Telkom’s share price continues to trade at near to all-time record lows as a lack of clarity from government on its plans for the company and uncertainty about who will take over from outgoing CEO Nombulelo Moholi continue to cloud the outlook for investors.
Moholi, who resigned last November after a little over 18 months in the position, leaves Telkom at the end of April. Telkom says only that its board has “embarked on a process to identify and appoint a suitable candidate” to replace her. “The board will make an announcement in this regard when it is appropriate to do so.”
Moholi’s decision to quit came not long after communications minister Dina Pule — whose own future as a cabinet minister is in doubt — threw Telkom’s annual general meeting (AGM) into turmoil by voting against the election or reelection of four nonexecutive directors. The move ignited renewed criticism of government interference at the company.
Since the departure of Sizwe Nxasana in 2005, Telkom has gone through CEOs at rate of knots: Papi Molotsane (sacked in 2007); Reuben September (resigned in 2010 when he was told his contract wouldn’t be renewed); Jeffrey Hedberg (acting in the position, he resigned in 2011 believing he wouldn’t have the mandate he’d need to fix the company); and Moholi (leaving at the end of April after tendering her resignation recently).
A question concerning private shareholders in Telkom is whether the board will be able to lure the right calibre of candidate for the top job, especially in light of government interference at the 2012 AGM.
Sipho Maseko, a former MD at Vodacom South Africa, is strongly rumoured to be one of the potential candidates for the position. Another name that’s been mentioned is Hedberg’s. Maseko says only that he’s had no “formal conversations yet” with Telkom. Hedberg says there is “nothing I can share or comment on”.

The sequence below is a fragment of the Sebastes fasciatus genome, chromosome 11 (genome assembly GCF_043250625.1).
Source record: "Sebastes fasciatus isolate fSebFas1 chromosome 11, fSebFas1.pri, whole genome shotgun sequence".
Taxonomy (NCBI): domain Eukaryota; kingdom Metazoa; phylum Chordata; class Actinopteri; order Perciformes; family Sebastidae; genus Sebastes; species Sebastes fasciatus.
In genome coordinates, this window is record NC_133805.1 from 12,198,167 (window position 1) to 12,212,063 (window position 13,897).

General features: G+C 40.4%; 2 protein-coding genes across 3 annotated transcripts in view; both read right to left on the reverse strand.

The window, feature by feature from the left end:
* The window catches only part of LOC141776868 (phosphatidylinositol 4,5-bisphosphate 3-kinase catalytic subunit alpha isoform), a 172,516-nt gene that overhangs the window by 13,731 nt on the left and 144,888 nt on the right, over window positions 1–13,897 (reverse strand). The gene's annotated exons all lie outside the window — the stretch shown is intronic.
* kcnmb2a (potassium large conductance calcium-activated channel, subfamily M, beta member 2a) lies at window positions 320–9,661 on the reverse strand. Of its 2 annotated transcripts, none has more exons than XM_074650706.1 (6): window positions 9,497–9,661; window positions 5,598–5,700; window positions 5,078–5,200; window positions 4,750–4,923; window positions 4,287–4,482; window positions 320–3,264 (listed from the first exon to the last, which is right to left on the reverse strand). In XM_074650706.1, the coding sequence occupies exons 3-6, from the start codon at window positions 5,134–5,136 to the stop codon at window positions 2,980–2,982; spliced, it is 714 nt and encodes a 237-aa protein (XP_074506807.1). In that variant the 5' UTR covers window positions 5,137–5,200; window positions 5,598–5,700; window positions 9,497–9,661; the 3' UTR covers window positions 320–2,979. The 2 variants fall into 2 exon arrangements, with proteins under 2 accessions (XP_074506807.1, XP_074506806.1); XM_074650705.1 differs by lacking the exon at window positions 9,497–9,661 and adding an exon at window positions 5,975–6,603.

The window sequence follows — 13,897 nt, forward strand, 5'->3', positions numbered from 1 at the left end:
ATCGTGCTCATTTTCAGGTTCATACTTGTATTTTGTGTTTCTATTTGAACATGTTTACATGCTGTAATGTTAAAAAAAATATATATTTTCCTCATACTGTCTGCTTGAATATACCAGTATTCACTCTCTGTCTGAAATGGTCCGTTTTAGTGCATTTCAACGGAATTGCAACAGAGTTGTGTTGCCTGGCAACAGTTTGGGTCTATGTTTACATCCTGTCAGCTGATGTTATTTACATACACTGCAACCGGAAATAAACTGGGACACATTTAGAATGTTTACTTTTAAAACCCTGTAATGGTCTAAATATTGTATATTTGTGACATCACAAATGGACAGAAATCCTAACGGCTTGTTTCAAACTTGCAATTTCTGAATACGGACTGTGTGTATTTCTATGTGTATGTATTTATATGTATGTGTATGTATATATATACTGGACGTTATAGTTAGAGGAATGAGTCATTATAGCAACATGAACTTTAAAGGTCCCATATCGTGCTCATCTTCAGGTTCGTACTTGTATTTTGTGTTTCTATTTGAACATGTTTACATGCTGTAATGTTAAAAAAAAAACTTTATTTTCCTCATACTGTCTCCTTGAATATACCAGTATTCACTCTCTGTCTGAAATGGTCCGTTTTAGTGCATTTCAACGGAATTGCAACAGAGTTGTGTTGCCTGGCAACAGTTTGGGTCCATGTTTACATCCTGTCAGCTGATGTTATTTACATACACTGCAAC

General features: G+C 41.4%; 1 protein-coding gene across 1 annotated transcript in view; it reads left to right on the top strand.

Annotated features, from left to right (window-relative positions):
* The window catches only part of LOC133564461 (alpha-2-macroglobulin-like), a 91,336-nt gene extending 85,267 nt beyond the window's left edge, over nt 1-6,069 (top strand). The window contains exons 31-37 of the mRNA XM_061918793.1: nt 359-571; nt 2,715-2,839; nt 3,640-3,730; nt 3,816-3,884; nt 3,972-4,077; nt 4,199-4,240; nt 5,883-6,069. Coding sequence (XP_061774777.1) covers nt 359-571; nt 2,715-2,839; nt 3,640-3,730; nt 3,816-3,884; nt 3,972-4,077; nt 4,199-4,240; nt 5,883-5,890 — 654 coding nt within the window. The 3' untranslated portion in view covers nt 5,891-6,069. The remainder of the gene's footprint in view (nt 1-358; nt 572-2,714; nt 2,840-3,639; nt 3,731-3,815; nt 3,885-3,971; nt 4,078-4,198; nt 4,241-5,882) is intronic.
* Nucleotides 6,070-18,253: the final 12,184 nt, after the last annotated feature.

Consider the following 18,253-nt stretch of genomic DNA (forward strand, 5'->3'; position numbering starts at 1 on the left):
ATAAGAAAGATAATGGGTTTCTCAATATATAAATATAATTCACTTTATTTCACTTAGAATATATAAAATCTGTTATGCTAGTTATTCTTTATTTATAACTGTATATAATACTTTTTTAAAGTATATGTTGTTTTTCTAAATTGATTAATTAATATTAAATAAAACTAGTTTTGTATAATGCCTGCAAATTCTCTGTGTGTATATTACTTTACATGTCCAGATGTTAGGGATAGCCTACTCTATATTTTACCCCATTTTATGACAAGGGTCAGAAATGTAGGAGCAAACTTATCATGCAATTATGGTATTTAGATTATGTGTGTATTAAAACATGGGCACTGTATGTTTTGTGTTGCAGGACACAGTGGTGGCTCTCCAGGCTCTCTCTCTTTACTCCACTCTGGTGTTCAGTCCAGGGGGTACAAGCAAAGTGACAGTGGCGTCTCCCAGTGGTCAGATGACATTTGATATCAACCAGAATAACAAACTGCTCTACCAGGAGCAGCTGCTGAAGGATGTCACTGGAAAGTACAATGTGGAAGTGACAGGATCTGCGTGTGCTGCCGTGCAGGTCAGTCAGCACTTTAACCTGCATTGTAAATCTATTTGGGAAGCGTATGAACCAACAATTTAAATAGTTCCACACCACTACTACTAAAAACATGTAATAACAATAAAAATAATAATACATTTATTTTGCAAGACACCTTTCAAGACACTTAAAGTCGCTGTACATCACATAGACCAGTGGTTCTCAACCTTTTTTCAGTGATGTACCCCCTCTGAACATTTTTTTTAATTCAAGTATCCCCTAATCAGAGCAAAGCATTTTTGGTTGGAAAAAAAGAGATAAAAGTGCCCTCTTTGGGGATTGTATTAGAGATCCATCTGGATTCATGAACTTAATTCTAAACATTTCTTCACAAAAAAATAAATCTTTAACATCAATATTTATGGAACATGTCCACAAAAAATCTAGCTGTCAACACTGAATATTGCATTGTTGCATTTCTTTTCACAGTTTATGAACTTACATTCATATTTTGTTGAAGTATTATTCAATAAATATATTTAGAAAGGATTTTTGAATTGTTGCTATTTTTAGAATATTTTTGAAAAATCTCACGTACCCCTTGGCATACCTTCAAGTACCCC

A telecommunications analyst, who asks not to be named because his firm does work with Telkom from time to time, says it’s difficult for investors to buy shares until government has clarified its intentions for the operator. With a market value of just R8bn, Telkom is no longer a “behemoth” in the telecoms sector and private investors are becoming “apathetic” about the company.
Nevertheless, the analyst adds that with the right strategic decision from government and top management, there’s “obvious value in Telkom”.
But without clarity from government, significant progress is unlikely. And that’s unlikely to be forthcoming given the turmoil at the department of communications, where director-general Rosey Sekese has been suspended and where Pule’s job as minister appears to be on the line.
If government continues with Telkom as a semi-privatised company, it may need to look again for an equity partner. But given that cabinet rebuffed Korea’s KT Corp last year — against the wishes of Telkom management — this could prove attracting such an investor could prove much more difficult. This, too, will likely do nothing to quell investor anxiety. — (c) 2013 NewsCentral Media